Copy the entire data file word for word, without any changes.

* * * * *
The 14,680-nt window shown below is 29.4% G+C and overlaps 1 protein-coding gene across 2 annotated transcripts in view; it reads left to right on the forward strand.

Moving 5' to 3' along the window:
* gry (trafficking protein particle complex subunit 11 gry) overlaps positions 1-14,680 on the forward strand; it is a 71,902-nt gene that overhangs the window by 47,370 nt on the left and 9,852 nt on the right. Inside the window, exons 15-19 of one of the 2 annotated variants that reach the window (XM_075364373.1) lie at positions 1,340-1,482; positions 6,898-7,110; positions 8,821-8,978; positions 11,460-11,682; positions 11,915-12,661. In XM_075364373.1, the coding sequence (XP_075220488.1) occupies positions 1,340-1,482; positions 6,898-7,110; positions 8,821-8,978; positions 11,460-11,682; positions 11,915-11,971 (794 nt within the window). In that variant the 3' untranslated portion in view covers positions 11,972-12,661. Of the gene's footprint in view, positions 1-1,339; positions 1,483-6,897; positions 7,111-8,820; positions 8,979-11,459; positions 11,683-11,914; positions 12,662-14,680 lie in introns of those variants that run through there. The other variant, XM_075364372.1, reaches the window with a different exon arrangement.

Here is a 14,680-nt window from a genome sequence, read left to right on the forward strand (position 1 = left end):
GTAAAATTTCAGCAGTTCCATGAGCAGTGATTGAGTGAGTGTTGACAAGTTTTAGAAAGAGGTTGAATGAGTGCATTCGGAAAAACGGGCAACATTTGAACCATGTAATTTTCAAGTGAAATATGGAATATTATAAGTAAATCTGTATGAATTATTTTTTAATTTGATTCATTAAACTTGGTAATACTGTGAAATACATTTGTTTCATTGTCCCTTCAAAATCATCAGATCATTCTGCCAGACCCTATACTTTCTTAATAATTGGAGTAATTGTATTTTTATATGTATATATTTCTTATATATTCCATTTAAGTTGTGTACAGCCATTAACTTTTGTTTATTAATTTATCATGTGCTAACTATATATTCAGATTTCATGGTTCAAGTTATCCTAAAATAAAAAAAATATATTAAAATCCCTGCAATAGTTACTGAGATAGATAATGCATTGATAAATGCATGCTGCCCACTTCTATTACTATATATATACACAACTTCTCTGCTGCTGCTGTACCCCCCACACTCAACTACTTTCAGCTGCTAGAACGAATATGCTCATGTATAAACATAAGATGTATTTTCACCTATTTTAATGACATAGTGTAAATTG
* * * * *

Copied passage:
The 14,680-nt window shown below is 29.4% G+C and overlaps 1 protein-coding gene across 2 annotated transcripts in view; it reads left to right on the forward strand.

Moving 5' to 3' along the window:
* gry (trafficking protein particle complex subunit 11 gry) overlaps positions 1-14,680 on the forward strand; it is a 71,902-nt gene that overhangs the window by 47,370 nt on the left and 9,852 nt on the right. Inside the window, exons 15-19 of one of the 2 annotated variants that reach the window (XM_075364373.1) lie at positions 1,340-1,482; positions 6,898-7,110; positions 8,821-8,978; positions 11,460-11,682; positions 11,915-12,661. In XM_075364373.1, the coding sequence (XP_075220488.1) occupies positions 1,340-1,482; positions 6,898-7,110; positions 8,821-8,978; positions 11,460-11,682; positions 11,915-11,971 (794 nt within the window). In that variant the 3' untranslated portion in view covers positions 11,972-12,661. Of the gene's footprint in view, positions 1-1,339; positions 1,483-6,897; positions 7,111-8,820; positions 8,979-11,459; positions 11,683-11,914; positions 12,662-14,680 lie in introns of those variants that run through there. The other variant, XM_075364372.1, reaches the window with a different exon arrangement.

Here is a 14,680-nt window from a genome sequence, read left to right on the forward strand (position 1 = left end):
GTAAAATTTCAGCAGTTCCATGAGCAGTGATTGAGTGAGTGTTGACAAGTTTTAGAAAGAGGTTGAATGAGTGCATTCGGAAAAACGGGCAACATTTGAACCATGTAATTTTCAAGTGAAATATGGAATATTATAAGTAAATCTGTATGAATTATTTTTTAATTTGATTCATTAAACTTGGTAATACTGTGAAATACATTTGTTTCATTGTCCCTTCAAAATCATCAGATCATTCTGCCAGACCCTATACTTTCTTAATAATTGGAGTAATTGTATTTTTATATGTATATATTTCTTATATATTCCATTTAAGTTGTGTACAGCCATTAACTTTTGTTTATTAATTTATCATGTGCTAACTATATATTCAGATTTCATGGTTCAAGTTATCCTAAAATAAAAAAAATATATTAAAATCCCTGCAATAGTTACTGAGATAGATAATGCATTGATAAATGCATGCTGCCCACTTCTATTACTATATATATACACAACTTCTCTGCTGCTGCTGTACCCCCCACACTCAACTACTTTCAGCTGCTAGAACGAATATGCTCATGTATAAACATAAGATGTATTTTCACCTATTTTAATGACATAGTGTAAATTG